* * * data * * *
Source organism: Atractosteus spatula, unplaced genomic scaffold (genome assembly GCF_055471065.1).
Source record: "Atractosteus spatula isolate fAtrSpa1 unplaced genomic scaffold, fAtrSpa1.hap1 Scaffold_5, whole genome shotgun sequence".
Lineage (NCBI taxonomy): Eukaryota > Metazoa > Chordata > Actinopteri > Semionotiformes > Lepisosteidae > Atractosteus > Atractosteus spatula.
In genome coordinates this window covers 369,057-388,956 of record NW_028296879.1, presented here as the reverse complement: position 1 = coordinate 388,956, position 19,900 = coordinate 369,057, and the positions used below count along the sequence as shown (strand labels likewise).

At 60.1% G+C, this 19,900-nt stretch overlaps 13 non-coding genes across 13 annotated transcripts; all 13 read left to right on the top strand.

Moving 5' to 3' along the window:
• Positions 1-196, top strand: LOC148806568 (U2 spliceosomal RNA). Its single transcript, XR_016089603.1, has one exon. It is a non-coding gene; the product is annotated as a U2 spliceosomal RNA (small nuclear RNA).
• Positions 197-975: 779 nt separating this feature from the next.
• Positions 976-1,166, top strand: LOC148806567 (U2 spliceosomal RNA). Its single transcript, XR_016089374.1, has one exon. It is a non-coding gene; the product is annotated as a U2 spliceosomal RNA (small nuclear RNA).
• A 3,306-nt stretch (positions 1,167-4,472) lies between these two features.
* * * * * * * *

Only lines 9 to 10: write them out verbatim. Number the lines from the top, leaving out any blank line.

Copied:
• Positions 976-1,166, top strand: LOC148806567 (U2 spliceosomal RNA). Its single transcript, XR_016089374.1, has one exon. It is a non-coding gene; the product is annotated as a U2 spliceosomal RNA (small nuclear RNA).
• A 3,306-nt stretch (positions 1,167-4,472) lies between these two features.